3.2. Peroxide Number Determination

Extracted baobab oil, 1.0 g was measured into a clean conical flask. 20 ml ethanoic acid and 15 ml chloroform were added. Potassium iodide reagent, 10 ml was again added to the mixture and stirred carefully. The mixture was allowed to stand for two minutes and 15 ml of distilled water was finally added to the resulting solution. The solution was then titrated against 0.1 M Na2S2O3. Near the end point about 5 ml of freshly prepared starch solution was added, and slowly titrated to the endpoint.

3.3. Determination of Partition Coefficient of Baobab Seed Oil

Extracted oil, 5.0 ml each was emptied into 100 ml sterile tubes containing 25 ml each of octanol and buffer solutions respectively. The tubes were inserted into an equilibrium mixer apparatus and were allowed to rotate and mix thoroughly for 48 hours. The mixture was allowed to stand for phase separation. The two phases, octanol and aqueous layers were separated. The absorbance of the oil in each solution was measured at 340 nm using UV-Vis spectro photometer. The corresponding concentrations of the samples in each solution were then extrapolated from established standard curves.

3.4. Statistical Analysis

The data for the reduction in mass at varying temperature of ascorbic acid content in both the raw and formulated baobab fruit pulp were statistically scrutinize dusing the one-way ANOVA to determine if they were significantly different at P < 0.05.

4. Results

For each 60 g of seeds processed in 400 ml of petroleum ether, the yield of the oil was approximately 8.37 g. Applying standard curves the concentrations of oil in octanol and that of ascorbic acid in the raw and formulated fruit pulp samples were extrapolated from the graphs (Figures 1 and 2). Initial ascorbic content in the formulated fruit pulp was significantly higher than the raw pulp. The ascorbic acid content in both the raw pulp extract and the formulated samples were found to degrade with increase in temperature. Comparing the rate at which ascorbic acid in the formulated and that of the raw baobab extracts, the raw extracts denigrated faster when temperature was increased at longer period of time.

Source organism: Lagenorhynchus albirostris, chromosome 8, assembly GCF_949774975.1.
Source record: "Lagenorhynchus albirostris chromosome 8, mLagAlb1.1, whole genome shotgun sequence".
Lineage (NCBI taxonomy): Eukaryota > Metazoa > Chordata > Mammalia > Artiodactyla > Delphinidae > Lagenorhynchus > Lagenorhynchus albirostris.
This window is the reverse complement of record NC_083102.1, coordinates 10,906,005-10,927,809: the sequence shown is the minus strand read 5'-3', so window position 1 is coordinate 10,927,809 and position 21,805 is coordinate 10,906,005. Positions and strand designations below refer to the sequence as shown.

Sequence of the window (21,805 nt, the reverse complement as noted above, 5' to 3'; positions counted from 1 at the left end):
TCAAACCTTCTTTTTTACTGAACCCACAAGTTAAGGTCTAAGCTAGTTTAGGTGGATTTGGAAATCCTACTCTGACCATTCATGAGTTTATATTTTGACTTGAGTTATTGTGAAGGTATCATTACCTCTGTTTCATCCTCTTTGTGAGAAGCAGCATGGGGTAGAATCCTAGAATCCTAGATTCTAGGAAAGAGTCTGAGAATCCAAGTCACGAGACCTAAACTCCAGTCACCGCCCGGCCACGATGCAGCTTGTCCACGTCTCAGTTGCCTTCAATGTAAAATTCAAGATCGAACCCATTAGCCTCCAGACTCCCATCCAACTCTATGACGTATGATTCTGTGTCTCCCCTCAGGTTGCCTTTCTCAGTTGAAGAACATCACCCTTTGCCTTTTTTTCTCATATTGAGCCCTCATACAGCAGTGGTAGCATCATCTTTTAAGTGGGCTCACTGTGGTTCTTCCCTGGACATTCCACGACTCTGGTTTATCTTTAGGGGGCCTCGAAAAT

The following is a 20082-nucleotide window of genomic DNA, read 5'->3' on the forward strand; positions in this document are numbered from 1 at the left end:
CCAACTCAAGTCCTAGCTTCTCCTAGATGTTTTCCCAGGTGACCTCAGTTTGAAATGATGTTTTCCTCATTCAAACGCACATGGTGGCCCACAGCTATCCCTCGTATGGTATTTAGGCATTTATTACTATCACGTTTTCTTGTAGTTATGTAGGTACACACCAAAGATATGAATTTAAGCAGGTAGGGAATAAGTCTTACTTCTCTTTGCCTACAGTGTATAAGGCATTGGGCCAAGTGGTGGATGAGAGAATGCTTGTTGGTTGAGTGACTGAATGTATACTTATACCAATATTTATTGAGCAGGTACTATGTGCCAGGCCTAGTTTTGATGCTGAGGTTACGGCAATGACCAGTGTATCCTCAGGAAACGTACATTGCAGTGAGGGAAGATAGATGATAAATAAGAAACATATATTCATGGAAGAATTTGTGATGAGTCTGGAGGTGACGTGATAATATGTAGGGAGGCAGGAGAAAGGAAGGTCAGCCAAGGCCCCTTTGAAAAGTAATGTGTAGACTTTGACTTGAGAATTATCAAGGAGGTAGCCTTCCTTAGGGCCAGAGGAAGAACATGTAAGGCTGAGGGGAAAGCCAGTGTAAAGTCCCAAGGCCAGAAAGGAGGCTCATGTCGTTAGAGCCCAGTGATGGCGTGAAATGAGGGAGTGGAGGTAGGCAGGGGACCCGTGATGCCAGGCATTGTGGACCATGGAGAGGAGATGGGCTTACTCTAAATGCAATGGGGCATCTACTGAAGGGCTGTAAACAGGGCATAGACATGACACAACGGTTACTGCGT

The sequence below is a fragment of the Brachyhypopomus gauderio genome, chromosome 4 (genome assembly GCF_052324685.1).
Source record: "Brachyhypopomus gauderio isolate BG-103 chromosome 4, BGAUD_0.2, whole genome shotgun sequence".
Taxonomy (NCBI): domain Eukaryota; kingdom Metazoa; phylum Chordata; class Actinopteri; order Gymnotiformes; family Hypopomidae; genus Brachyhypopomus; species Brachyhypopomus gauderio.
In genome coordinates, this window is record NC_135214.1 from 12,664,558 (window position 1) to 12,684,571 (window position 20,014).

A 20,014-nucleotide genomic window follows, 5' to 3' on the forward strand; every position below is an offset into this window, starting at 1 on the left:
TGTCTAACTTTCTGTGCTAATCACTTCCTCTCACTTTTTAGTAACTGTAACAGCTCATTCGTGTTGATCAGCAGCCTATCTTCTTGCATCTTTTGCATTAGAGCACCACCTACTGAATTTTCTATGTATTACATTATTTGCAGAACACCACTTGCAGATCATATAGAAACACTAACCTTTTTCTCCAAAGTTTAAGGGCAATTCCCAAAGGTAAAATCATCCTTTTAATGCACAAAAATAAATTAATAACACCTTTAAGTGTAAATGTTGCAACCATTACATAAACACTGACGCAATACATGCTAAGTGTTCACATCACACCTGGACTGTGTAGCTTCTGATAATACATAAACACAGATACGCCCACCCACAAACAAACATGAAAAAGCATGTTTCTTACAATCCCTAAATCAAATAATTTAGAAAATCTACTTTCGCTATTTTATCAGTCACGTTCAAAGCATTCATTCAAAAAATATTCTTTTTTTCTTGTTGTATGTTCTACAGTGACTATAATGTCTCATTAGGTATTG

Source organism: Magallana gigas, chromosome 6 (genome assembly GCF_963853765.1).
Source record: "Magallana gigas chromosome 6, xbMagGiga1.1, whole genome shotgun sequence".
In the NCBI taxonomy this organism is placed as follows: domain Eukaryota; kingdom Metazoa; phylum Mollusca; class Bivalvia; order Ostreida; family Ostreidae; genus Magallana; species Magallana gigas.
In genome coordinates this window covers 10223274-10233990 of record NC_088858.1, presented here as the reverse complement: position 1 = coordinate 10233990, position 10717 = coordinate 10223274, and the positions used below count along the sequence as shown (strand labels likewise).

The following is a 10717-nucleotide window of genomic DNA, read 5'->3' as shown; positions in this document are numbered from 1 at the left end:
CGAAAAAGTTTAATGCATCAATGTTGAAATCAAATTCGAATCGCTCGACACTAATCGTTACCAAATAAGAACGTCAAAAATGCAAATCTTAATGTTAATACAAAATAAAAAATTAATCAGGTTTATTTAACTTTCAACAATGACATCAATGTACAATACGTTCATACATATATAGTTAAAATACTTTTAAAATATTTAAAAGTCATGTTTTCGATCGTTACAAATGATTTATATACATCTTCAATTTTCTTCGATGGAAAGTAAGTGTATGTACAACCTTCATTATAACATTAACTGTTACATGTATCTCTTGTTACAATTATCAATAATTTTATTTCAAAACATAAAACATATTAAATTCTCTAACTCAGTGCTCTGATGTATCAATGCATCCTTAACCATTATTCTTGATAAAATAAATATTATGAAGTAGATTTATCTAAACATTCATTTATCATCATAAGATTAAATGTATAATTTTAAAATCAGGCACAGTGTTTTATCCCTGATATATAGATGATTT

Increasing temperature from 25˚C to 40˚C did not have any significant difference. On the mass of ascorbic acid content in both the raw fruit and the formulated pulp

Figure 1. Standard curve of absorbance versus concentration of oil in octanol.

Figure 2. Standard curve of absorbance against concentration for pure ascorbic acid.

during the initial one hour storage period (Figure 3). However, when temperature was raised between (40˚C - 80˚C), there was significant difference (P < 0.05), in the reduction of ascorbic acid content in both samples compared with standard ascorbic acid. The reduction was pronounced at the storage time of two hours, for both the raw pulp and the pulp treated with the seed oil (Figure 4).

The iodine value was determined to estimate the amount of unsaturation present in the baobab seed oil. Since unsaturated fatty acids are “softer” or less firm, iodine value could be used as indicator of overall oil firmness. A limited amount of research has indicated that the maximum acceptable iodine value should be 70 g per 100 g [12,13] or 75 g per 100 g [14]. Employing simple titration method, the iodine value of the baobab seed oil was found to be 65.22 g/100g.

Oils are susceptible to rancidity because of their chemistry which makes them vulnerable to oxygen damage. Rancid fats have been associated with increased rates of heart disease, atherosclerosis and are carcinogenic. The oxidation resulting from the exposure of oil to atmospheric air is the principal basis for rancidity, the more polyunsaturated a fat is, the higher tendency it becomes susceptible to rancidity. The peroxide value of oil measures the extent to which rancidity reactions have oc-

Figure 3. Graph showing ascorbic acid content in both formulated and raw baobab extract stored for 1 hour at temperature ranging between 25˚C and 80˚C.

Figure 4. Graph showing ascorbic acid content in both formulated and raw baobab extract stored for 2 hour at temperature ranging between 25˚C and 80˚C.